Don't think it's just video games - I had similar hours doing business software. In fact, I don't see a light at the end of the tunnel until next year - I have 3 releases with 3 month schedules each over the next 9 months (and boatloads of features going into the area I'm responsible for).

I've also worked massive amounts of hours at a help desk and got paid overtime since it was hourly and adjusted for inflation it probably would be just short of what I make now, but I wouldn't have that job or the overtime had I stayed - it got outsourced to India. I may have been one of the lucky dozen that kept their jobs, but more than likely I'd have been one of the 1000+ layoffs.

You want crunch time? (3, Insightful)

Renraku (518261) | more than 5 years ago | (#27528343)

You, as an employer want crunch time?

What do we get out of it?

We get to watch you lobby to Congress about how your company can't survive if they have to pay overtime benefits, but you make it clear that if you can't put in the 16 hours a day 6 days a week required to complete the game on time, we'll be shitlisted from the game industry.

We get to watch your marketing drones take expensive trips and have nice things, while you've reduced the number of fridges in the breakroom to one, to 'encourage people to eat healthy!'..has nothing to do with saving costs, I'm sure.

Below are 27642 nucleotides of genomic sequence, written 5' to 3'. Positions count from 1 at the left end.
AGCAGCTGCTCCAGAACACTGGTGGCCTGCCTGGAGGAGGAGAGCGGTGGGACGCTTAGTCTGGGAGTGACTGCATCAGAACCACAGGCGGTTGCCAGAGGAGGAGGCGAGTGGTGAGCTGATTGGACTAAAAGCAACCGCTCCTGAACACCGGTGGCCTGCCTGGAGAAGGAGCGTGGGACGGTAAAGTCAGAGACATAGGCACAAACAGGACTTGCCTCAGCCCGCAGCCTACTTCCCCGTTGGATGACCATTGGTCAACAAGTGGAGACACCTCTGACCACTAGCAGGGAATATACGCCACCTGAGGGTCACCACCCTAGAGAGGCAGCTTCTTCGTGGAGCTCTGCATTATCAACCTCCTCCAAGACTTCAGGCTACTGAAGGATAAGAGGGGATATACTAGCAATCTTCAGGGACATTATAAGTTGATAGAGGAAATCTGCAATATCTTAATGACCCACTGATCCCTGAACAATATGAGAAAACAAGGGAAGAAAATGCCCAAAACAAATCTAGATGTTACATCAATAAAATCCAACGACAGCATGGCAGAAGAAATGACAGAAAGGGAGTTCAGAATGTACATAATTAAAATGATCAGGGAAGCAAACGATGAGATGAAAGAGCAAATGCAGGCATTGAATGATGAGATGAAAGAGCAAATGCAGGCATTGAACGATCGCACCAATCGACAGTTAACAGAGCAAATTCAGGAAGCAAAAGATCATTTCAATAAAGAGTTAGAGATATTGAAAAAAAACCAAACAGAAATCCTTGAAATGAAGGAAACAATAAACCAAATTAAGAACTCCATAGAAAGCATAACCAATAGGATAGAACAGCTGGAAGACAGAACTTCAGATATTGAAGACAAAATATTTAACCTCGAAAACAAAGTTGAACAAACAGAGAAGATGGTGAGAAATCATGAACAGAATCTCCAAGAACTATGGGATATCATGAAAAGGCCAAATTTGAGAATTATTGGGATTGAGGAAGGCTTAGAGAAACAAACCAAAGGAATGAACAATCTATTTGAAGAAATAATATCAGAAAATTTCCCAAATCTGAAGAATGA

We get to watch the higher ups give us unrealistic goals. You want your own engine, you want a whole planet of scenery and stages, you want the latest and the greatest, and you want it to work on a Game Boy Advance. After all, that's what you promised Nintendo when they offered you a bonus to do so. You want it in a month, from Monday of two weeks ago.

We get to watch you use your corporate cards for lunch everyday, and dinner too during crunch time.

Then we get that lay-off notice right after the game is launched, with the new 'support' team you hired from a small university in India picking which desks will be theirs, while we're still sitting in them in shock.